Sometimes we want to convey information but in way which hides its meaning from evesdroppers. The best way to do this is to ensure that no-one who shouldn't know the message's contents can know it even exists! However, for safety we have to assume that evesdroppers will hear messages they shouldn't. To protect information and keep it secret we need to use some form of secret code or cypher to encrypt the message.

The simplest way to do this is to use a plain substitution code or cypher.

The picture above illustrates an example of a substitution cypher. Here we replace each letter with some other symbol. (In somecase the replacements are also letters, so we might replace every `a` with a `k`, every `b` with a `q`, and so on.) This kind of code is fine for a very short message, or if we only want to make the message difficult to read. However it isn't a very good way to hide information from a determined evesdropper or spy. The reason it is so poor is obvious from the example shown above.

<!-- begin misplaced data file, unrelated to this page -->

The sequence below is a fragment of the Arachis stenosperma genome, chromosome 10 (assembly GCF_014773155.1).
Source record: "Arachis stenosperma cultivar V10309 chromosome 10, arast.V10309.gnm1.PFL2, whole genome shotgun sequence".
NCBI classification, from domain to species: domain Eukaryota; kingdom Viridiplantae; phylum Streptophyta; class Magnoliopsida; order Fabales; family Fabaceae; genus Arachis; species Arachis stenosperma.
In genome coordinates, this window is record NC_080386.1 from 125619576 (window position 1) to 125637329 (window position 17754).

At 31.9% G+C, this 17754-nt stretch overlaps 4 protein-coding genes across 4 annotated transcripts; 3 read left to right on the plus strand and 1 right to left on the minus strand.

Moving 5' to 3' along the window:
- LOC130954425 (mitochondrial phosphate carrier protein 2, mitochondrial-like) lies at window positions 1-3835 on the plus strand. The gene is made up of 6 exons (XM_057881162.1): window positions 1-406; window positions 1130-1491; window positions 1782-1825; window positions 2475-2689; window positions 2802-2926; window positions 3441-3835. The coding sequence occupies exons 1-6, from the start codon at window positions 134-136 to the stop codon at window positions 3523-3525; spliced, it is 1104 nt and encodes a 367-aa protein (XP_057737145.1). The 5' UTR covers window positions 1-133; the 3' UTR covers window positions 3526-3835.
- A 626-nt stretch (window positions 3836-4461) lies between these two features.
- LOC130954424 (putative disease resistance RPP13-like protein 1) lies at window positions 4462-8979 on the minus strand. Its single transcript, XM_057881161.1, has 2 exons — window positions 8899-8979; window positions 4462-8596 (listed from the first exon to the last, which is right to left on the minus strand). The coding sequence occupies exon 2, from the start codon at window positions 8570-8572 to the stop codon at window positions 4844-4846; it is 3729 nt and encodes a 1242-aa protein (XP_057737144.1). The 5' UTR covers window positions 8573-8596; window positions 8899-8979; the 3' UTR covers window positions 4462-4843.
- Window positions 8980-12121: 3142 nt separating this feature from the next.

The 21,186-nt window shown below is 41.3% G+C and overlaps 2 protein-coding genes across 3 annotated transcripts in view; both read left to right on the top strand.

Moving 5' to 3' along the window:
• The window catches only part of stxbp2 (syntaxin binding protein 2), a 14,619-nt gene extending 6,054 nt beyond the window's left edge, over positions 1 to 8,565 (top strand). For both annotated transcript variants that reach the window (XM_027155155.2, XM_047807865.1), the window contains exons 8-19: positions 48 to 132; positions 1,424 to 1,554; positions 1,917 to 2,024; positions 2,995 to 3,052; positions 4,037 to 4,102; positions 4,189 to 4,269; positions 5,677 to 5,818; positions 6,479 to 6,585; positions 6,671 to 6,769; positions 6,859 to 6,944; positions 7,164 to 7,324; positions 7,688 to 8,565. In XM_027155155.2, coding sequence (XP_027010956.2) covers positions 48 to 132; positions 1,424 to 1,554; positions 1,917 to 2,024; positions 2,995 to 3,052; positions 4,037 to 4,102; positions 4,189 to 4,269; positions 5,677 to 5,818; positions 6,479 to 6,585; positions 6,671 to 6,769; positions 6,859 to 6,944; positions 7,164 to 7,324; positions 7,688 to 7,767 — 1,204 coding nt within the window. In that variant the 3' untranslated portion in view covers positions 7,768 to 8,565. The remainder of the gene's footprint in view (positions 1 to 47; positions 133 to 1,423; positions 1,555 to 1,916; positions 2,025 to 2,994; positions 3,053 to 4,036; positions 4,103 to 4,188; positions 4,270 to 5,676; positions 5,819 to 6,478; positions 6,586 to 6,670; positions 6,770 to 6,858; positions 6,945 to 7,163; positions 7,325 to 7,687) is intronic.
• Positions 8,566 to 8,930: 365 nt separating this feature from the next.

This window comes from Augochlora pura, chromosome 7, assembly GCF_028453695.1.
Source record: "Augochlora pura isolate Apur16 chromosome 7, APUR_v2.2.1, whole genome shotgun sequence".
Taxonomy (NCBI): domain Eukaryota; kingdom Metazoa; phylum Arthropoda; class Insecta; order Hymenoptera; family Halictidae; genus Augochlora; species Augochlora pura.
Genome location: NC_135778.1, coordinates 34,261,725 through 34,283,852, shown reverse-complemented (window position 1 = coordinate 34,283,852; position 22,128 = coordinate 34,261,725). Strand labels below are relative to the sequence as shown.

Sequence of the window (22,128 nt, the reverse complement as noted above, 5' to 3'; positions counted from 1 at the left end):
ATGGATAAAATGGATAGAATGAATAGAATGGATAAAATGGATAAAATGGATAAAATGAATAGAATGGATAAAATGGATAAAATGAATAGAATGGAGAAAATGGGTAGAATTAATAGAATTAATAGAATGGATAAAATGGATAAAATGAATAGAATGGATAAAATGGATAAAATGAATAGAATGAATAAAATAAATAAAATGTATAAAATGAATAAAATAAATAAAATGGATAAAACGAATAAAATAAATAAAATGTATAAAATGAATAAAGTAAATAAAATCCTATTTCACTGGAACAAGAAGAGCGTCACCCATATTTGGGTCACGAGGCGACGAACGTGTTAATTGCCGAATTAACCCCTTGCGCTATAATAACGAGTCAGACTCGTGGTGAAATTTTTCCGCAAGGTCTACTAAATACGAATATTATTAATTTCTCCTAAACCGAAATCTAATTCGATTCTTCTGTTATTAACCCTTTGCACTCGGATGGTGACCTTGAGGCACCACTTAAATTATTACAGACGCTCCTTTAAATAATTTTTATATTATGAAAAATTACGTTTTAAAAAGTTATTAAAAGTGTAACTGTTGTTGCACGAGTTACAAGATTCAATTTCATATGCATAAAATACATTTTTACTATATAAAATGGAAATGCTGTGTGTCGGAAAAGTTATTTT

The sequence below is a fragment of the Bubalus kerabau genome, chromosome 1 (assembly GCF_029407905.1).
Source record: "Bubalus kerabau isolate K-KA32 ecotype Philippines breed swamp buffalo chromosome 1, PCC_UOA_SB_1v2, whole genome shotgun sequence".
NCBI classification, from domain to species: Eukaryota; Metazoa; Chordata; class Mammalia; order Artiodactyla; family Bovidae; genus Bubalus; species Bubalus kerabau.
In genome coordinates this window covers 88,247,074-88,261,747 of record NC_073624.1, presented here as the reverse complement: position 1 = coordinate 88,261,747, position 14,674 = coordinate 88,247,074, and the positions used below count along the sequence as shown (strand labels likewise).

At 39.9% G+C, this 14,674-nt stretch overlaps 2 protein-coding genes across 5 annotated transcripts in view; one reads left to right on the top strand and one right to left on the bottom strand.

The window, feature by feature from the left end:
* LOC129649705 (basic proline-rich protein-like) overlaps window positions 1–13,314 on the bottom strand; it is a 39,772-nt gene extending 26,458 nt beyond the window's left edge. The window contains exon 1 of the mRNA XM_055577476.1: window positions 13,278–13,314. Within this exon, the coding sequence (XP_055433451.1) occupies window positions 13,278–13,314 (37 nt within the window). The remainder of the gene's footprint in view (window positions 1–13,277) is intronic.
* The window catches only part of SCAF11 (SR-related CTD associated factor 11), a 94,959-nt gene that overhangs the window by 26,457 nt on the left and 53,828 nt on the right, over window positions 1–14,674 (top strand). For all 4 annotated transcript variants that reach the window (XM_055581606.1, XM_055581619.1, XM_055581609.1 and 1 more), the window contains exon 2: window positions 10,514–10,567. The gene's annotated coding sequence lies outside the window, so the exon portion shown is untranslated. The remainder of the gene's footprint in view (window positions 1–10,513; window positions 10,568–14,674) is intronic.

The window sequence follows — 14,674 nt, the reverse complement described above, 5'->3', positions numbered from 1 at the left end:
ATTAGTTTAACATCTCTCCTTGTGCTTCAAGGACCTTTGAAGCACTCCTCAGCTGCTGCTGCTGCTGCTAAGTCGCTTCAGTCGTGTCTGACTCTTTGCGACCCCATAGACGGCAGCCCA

The weakness of a simple substitution cypher is that each original letter is always replaced with the same cypher symbol. As a result the pattern of the way symbols re-occur is exactly the same as in the original ‘clear’ message. For example, `e` is the most common letter in normal English language. Similarly, words like `the` occur much more often than ones like `zebra`. Someone who is determined to ‘crack’ the encrypted message can therefore use the method called Entropic Attack and break it fairly easily. You can probably do that and read the hidden messages in the above illustration.

To avoid encrypted messages from being cracked so easily we need a more complex coding scheme. This can be done in various ways, but in practice these are always based on the ideas of the one time pad and a extended form of substitution code where we encrypt groups of characters - perhaps as many as a few dozen at a time. Specific long strings of characters re-occur much less often than individual letter in natural languages like English, and a typical message will require fewer extended symbols. This makes it harded to collect the statistical information required for entropic attack to succeed.

Content and pages maintained by: Jim Lesurf (jcgl@st-and.ac.uk)
using HTMLEdit3 on a StrongARM powered RISCOS machine.
University of St. Andrews, St Andrews, Fife KY16 9SS, Scotland.